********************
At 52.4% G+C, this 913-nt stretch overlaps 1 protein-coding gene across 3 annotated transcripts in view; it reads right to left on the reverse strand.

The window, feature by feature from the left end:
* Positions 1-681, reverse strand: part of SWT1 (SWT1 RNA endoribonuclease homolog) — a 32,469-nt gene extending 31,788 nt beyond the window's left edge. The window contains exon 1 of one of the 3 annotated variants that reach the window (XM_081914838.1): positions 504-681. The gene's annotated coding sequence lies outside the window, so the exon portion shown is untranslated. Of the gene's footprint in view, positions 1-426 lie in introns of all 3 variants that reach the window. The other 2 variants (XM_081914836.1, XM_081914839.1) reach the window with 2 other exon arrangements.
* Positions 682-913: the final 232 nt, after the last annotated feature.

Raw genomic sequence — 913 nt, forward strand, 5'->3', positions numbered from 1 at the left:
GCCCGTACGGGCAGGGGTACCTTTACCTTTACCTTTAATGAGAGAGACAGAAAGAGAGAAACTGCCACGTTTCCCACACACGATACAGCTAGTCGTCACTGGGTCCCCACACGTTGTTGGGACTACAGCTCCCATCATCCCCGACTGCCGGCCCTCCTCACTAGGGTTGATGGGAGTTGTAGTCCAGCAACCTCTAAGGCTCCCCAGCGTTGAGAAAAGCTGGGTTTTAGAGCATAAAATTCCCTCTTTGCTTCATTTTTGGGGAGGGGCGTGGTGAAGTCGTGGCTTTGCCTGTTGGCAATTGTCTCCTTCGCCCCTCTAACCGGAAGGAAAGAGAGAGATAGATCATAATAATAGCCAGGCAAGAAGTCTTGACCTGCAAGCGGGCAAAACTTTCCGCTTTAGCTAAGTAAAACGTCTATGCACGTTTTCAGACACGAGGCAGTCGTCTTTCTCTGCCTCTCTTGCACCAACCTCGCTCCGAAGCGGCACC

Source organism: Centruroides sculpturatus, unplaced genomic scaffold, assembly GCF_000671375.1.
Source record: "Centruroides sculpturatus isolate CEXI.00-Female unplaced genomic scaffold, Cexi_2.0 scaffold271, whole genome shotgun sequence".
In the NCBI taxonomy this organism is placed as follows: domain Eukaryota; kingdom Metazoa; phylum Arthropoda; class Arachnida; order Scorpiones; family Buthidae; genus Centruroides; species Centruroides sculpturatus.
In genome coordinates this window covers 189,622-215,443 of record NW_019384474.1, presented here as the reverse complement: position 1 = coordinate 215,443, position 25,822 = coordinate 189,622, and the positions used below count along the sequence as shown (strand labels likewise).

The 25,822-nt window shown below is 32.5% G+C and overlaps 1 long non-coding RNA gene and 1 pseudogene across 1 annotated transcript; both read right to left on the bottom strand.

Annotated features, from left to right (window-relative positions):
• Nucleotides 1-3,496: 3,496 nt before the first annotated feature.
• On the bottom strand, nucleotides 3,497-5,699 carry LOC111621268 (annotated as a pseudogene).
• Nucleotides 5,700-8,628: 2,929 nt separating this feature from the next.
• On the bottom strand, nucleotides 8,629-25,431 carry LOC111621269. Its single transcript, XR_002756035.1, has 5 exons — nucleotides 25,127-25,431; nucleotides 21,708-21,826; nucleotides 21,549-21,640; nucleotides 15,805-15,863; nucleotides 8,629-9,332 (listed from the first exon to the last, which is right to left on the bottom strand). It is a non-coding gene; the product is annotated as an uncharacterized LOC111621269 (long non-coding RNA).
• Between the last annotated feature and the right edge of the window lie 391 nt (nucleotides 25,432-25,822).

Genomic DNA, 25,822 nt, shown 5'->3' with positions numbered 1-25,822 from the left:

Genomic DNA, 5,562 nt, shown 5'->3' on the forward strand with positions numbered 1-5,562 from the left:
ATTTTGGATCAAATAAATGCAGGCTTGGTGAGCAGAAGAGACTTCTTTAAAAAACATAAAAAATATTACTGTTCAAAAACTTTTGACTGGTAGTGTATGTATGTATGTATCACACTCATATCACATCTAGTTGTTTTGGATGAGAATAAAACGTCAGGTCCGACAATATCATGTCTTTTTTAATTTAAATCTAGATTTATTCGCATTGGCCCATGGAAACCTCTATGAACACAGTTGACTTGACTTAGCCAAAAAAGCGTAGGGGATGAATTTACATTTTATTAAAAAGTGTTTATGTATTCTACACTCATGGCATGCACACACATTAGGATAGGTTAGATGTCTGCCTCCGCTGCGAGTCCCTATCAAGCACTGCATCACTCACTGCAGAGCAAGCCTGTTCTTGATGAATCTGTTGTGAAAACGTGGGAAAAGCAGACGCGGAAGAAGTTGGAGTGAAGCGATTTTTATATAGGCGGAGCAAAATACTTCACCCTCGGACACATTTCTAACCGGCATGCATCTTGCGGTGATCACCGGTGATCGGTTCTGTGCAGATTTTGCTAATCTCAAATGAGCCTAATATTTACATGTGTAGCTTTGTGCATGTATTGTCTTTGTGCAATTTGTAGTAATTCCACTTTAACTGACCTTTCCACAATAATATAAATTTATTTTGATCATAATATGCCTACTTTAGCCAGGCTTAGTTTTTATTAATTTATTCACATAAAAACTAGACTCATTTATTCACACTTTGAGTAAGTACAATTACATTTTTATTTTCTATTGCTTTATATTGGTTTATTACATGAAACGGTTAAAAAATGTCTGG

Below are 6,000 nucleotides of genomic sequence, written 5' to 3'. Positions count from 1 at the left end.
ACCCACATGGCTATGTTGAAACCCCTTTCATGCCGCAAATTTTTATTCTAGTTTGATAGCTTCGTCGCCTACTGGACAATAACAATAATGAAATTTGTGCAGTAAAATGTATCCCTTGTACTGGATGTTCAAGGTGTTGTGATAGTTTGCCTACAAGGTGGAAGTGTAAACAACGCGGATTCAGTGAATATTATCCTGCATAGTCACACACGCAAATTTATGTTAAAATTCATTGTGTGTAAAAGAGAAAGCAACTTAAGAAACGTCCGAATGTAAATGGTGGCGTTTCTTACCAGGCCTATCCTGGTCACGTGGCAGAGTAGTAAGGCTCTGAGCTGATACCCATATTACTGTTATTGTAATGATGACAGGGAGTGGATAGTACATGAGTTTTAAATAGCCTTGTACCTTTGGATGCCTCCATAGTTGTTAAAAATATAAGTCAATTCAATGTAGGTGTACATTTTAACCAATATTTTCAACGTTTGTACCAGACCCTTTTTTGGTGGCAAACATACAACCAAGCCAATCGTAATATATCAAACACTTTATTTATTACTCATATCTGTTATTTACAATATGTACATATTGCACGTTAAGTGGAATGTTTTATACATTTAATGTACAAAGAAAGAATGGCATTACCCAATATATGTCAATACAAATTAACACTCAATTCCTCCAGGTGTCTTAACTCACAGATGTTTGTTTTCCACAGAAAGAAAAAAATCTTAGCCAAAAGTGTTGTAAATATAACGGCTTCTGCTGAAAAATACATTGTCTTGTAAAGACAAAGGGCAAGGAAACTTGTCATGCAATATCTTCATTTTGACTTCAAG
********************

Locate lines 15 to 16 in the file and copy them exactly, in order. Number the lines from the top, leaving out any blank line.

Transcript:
• Nucleotides 5,700-8,628: 2,929 nt separating this feature from the next.
• On the bottom strand, nucleotides 8,629-25,431 carry LOC111621269. Its single transcript, XR_002756035.1, has 5 exons — nucleotides 25,127-25,431; nucleotides 21,708-21,826; nucleotides 21,549-21,640; nucleotides 15,805-15,863; nucleotides 8,629-9,332 (listed from the first exon to the last, which is right to left on the bottom strand). It is a non-coding gene; the product is annotated as an uncharacterized LOC111621269 (long non-coding RNA).